Though his list of ring victims remains susceptible to critical inquiry as either beyond their expiration dates or not in his class, that common point of contentiousness can be asserted to any number of champions and even some legends of the ring. We need not assign greatness to Norris, for excellence will do nicely. He was the consensus main man in the junior middleweight division for the better part of the 1990s; his body a pure hybrid of welterweight kinetics and middleweight strength. His mercurial domination of a division, for the better part of a decade, tells us something of his overall impact and quality. No less a champion than Pernell Whitaker essentially avoided meeting Norris in the ring; manager-trainer Lou Duva had let his welterweight champion Meldrick Taylor take a beating against Norris and quietly nixed putting his other superstar Whitaker in against Norris, at the height of his ring powers in 1992-93. One Felix Trinidad camp insider admitted, “Norris was the only fight back then Don Felix was worried about. That’s how high Norris’ rep was!”
Always physically fit to fight, Norris sometimes forgot to box. The retelling of his first round “domination” against then junior middleweight bomber Julian Jackson has become a tired cliché. For it was Norris’ second round knockout demise that instructed him in what would be his future ring significance and us in our historical reckoning of him. Being rendered inert, humbled in a world title fight rarely represents a turned corner toward the horizon line of possibility. But it was for Norris. Some fighters get up from knockdowns to win fights; Norris survived a knockout loss to go on to dominate his generation of junior middleweights.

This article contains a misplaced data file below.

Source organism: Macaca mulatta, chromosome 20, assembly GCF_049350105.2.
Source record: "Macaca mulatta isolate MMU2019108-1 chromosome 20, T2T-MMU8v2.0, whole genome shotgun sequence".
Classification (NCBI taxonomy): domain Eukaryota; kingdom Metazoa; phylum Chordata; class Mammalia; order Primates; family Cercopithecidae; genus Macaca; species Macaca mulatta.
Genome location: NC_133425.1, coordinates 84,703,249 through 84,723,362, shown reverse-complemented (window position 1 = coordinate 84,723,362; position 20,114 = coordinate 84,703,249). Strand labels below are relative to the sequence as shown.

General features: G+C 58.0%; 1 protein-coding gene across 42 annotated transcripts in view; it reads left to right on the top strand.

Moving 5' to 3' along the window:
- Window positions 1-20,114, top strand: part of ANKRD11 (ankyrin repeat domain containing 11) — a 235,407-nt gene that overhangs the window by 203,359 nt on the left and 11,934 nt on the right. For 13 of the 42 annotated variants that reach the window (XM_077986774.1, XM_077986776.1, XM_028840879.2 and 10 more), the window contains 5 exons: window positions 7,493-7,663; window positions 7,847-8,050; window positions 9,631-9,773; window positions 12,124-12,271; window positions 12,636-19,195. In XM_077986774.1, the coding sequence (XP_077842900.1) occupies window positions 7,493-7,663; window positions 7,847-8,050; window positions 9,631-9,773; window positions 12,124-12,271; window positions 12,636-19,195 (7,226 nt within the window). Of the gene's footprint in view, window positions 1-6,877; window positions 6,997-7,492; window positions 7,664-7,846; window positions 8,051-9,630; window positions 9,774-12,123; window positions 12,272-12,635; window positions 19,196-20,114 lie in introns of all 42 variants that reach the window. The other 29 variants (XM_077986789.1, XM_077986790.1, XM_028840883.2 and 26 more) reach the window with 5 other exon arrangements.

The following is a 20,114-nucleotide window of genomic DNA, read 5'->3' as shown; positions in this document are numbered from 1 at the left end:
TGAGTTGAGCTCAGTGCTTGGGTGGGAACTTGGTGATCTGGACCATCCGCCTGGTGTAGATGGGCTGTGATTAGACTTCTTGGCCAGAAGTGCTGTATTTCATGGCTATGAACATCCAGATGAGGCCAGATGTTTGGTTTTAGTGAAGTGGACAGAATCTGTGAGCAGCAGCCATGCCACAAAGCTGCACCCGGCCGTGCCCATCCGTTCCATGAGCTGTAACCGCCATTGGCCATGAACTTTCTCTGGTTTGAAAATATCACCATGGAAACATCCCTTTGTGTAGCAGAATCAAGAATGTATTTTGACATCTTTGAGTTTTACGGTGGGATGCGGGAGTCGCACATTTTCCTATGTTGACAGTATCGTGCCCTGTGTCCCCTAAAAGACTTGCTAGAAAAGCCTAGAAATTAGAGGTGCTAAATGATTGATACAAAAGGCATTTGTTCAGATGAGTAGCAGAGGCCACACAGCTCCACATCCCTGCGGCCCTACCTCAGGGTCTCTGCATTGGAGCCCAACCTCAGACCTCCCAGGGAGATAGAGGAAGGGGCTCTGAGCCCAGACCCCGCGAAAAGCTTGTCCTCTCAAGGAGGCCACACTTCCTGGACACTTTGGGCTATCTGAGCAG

His double left lead was such a searing punch. His ability to even think of landing a left hook, right hook, right uppercut combination showed his audacious ability. Even in close early rounds, Norris would throw an uppercut in situations most veteran fighters would throw a left hook. Able to hit on the counter going backwards or moving to collapse defensive postures, Norris’ “X” factor was his reflexive speed. Normally placid on the outside, Norris burned with momentary contempt for his opponents on the inside. In ring center, behind his jolting left lead, Norris was the counterpunching bomber boxer par excellence, a coiled spring of potential explosiveness forming combination hitting, which scored often at an astounding 45 to 50 percent of the time. Many trainers conceded privately that if Norris was content on the night to “just box you” there was almost nothing his opponents could do to beat him.